Anthony M. Grandinette, Mineola, NY (Mirel Fisch of counsel),
Madeline Singas, District Attorney, Mineola, NY (Donald Berk
and John B. Latella of counsel), for respondent.
WILLIAM F. MASTRO, J.P. CHERYL E. CHAMBERS ROBERT J. MILLER
JOSEPH J. MALTESE, JJ.
DECISION & ORDER
by the defendant from a judgment of the Supreme Court, Nassau
County (Grella, J.), rendered June 2, 2014, convicting him of
murder in the second degree, assault in the first degree, and
criminal possession of a weapon in the second degree (two
counts), upon a jury verdict, and imposing sentence.
that the judgment is affirmed.
defendant was charged with murder in the second degree,
assault in the first degree, and related weapons offenses,
arising out of an altercation in which he fatally shot
Christopher Mullings and shot and injured Sandra Clarke. At
trial, the defendant asserted a justification defense. A
video recording of the encounter was admitted into evidence
and played for the jury, and was submitted to the jury, upon
its request, on both days of its deliberations. The defendant
was convicted on all counts.
defendant contends that he was denied his rights to
confrontation and cross- examination and was deprived of a
fair trial by the submission of the video to the jury with a
video player which caused defects in the audio, and that a
mistrial should have been granted or a requested curative
instruction given. Preliminarily, the defendant's
constitutional contentions are not preserved for appellate
review since he did not raise them before the Supreme Court
(see CPL 470.05; People v Lane, 7 N.Y.3d
888, 889). In any event, they are without merit, and the
court providently exercised its discretion in denying the
defendant's motions for a mistrial or a curative
instruction (see People v Smith, 143 A.D.3d 1005).
The defendant's contention that the video player
submitted to the jury on its first day of deliberations
caused the video to skip when viewed by the jury is
speculative. While there had been some issues with the video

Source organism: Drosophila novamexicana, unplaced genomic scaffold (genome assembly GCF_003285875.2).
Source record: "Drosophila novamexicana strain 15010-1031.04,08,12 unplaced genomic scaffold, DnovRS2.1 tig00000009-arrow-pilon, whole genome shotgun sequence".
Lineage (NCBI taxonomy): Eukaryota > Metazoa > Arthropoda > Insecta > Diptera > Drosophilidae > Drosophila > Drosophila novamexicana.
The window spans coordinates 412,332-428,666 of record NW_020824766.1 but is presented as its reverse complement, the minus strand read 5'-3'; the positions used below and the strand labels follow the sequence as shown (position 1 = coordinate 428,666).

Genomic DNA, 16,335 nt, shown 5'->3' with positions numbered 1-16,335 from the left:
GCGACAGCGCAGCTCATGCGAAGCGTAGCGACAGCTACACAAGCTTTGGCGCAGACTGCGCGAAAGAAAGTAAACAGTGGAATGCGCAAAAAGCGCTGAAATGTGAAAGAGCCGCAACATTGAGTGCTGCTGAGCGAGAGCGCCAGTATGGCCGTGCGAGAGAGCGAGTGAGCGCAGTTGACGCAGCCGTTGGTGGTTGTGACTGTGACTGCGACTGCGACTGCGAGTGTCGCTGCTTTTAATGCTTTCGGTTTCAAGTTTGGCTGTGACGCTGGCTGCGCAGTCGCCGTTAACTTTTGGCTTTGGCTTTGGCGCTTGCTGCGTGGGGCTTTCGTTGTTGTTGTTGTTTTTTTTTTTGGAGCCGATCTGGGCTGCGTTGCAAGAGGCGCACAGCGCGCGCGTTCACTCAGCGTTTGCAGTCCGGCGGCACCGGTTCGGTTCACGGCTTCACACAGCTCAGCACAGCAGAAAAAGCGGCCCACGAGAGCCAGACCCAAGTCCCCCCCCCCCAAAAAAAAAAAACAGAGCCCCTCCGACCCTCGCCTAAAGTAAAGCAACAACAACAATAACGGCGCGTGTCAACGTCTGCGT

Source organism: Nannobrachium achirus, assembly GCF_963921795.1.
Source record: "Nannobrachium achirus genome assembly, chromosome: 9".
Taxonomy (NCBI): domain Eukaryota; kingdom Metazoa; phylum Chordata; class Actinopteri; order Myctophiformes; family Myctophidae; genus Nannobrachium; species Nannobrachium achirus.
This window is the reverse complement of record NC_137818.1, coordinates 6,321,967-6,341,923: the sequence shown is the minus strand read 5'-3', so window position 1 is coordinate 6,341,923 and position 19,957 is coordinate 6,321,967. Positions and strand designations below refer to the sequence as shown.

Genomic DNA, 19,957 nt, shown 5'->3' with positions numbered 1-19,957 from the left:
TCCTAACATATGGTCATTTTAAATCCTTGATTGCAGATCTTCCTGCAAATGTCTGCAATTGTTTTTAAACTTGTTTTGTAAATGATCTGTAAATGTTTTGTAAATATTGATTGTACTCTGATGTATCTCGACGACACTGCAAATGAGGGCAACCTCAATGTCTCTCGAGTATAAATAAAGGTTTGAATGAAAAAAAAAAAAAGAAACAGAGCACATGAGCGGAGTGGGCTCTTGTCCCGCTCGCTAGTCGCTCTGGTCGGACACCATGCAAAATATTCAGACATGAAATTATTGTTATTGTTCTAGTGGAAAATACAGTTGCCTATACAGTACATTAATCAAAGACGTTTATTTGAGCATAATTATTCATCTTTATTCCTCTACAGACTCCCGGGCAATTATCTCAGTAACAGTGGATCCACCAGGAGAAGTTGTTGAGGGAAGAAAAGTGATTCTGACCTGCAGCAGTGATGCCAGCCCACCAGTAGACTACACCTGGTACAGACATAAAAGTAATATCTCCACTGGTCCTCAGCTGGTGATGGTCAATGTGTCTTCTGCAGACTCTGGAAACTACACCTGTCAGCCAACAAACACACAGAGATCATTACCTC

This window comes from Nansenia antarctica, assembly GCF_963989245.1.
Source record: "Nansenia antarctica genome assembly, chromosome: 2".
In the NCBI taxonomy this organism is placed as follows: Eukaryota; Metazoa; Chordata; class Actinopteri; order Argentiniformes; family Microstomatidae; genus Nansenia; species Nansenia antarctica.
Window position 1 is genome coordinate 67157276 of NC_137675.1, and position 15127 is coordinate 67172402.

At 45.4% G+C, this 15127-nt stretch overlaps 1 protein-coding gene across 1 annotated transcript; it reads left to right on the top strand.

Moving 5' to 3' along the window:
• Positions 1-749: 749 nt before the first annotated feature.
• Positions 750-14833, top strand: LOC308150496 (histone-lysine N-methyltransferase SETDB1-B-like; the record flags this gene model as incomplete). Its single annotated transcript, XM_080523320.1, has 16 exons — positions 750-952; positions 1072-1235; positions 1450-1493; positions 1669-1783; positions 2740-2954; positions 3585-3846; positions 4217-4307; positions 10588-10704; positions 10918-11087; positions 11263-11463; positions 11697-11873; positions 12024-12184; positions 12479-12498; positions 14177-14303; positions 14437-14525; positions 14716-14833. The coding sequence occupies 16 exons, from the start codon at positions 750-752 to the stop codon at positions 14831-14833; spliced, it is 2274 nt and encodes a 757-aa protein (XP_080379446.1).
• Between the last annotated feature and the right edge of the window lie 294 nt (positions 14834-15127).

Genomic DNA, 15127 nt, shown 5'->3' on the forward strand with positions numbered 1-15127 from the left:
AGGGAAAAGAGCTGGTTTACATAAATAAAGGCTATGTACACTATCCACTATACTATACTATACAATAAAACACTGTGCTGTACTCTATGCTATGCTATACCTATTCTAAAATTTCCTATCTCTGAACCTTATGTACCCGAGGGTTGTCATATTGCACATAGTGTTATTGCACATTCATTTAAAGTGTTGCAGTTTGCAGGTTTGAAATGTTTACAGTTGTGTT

player during the prosecutor's summation, the jury had
seen the video play properly numerous times during the trial,
and did not indicate to the court that the video was skipping
when played during deliberations (see People v
Rojas, 133 A.D.3d 543). In any event, even assuming that
there were issues with the video player during the first day
of deliberations, any prejudice was ameliorated during the
second day of deliberations when the video was submitted to
the jury with a video player which the parties agreed was
properly functioning (see People v Young, 48 N.Y.2d
995, 996; People v Johnson, 139 A.D.3d 967, 975,
lv granted 28 N.Y.3d 939). Further, in the absence
of evidence that any problems with the video player occurred
during the first day of deliberations, the requested curative
instruction notifying the jury of the presumed problem was
unnecessary and may have only served to confuse the jury
(see People v Knapp, 113 A.D.2d 154, 166).
defendant's contention that he was deprived of a fair
trial by the prosecutor's misstatement, during summation,
of the law concerning an initial aggressor is without merit.
The comment could not have been interpreted by the jury as an
instruction on the law because the Supreme Court reminded the
jury that it would define the law and subsequently gave a
correct instruction on the law (see People v Cephas,
91 A.D.3d 668, 669; People v Torres, 90 A.D.3d 420;
People v Giuca, 58 A.D.3d 750). Thus, the defendant
was not prejudiced by the comment. The defendant's
remaining challenges to comments made by the prosecutor
during summation are not preserved for appellate review
(see CPL 470.05; People v Romero, 7
N.Y.3d 911). In any event, most of the challenged remarks
were fair comment on the evidence (see People v
Ashwal, 39 N.Y.2d 105, 109-110). Although certain of the
challenged comments were improper (see People v
Gordon, 50 A.D.3d 821; People v Pagan, 2 A.D.3d
879; People v Torres, 111 A.D.2d 885), they were not
so egregious as to deprive the defendant of a fair trial
(see People v Alphonso, 144 A.D.3d 1168; People
v Ward, 106 A.D.3d 842).
Supreme Court properly declined to charge the jury with the
defendant's requested instruction on prior threats, which
marshaled the evidence (see CPL 300.10;
People v Saunders, 64 N.Y.2d 665; People v
Moore, 92 A.D.3d 575, 576; People v Correa, 73
A.D.3d 942; People v Campbell, 68 A.D.3d 890). While
it would have been appropriate for the court to instruct the
jury in accordance with the "evidence of threats"
addition to the justification charge contained in the
Criminal Jury Instructions (CJI2d[NY] Justification: Use of
Deadly Physical Force in Defense of a Person), any error in
failing to do so was harmless, as there was overwhelming
evidence disproving the defendant's justification defense
and no significant probability that the lack of the
instruction contributed to the defendant's convictions
(see People v Petty, 7 N.Y.3d 277, 286; People v
Crimmins, 36 N.Y.2d 230, 241-242).
our independent review pursuant to CPL 470.15(5), we are
satisfied that the verdict of guilt was not against the
weight of the ...